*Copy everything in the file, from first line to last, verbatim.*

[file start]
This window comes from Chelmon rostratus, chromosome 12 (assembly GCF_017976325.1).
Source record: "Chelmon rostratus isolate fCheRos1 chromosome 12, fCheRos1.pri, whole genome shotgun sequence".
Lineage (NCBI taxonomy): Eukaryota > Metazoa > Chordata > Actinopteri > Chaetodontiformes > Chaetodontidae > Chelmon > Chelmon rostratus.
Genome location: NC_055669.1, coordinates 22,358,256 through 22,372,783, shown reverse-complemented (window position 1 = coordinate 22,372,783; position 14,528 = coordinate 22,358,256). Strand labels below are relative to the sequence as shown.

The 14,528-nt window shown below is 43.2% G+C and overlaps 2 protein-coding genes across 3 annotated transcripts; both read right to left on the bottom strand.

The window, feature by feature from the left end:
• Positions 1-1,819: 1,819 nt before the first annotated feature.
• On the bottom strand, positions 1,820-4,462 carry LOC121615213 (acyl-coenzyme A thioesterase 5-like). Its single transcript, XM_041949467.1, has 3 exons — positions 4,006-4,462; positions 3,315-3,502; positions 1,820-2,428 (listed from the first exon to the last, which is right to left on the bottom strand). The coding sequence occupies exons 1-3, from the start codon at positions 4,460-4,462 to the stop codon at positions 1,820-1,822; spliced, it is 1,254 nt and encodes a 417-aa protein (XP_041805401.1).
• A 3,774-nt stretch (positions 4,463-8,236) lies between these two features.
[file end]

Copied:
This window comes from Chelmon rostratus, chromosome 12 (assembly GCF_017976325.1).
Source record: "Chelmon rostratus isolate fCheRos1 chromosome 12, fCheRos1.pri, whole genome shotgun sequence".
Lineage (NCBI taxonomy): Eukaryota > Metazoa > Chordata > Actinopteri > Chaetodontiformes > Chaetodontidae > Chelmon > Chelmon rostratus.
Genome location: NC_055669.1, coordinates 22,358,256 through 22,372,783, shown reverse-complemented (window position 1 = coordinate 22,372,783; position 14,528 = coordinate 22,358,256). Strand labels below are relative to the sequence as shown.

The 14,528-nt window shown below is 43.2% G+C and overlaps 2 protein-coding genes across 3 annotated transcripts; both read right to left on the bottom strand.

The window, feature by feature from the left end:
• Positions 1-1,819: 1,819 nt before the first annotated feature.
• On the bottom strand, positions 1,820-4,462 carry LOC121615213 (acyl-coenzyme A thioesterase 5-like). Its single transcript, XM_041949467.1, has 3 exons — positions 4,006-4,462; positions 3,315-3,502; positions 1,820-2,428 (listed from the first exon to the last, which is right to left on the bottom strand). The coding sequence occupies exons 1-3, from the start codon at positions 4,460-4,462 to the stop codon at positions 1,820-1,822; spliced, it is 1,254 nt and encodes a 417-aa protein (XP_041805401.1).
• A 3,774-nt stretch (positions 4,463-8,236) lies between these two features.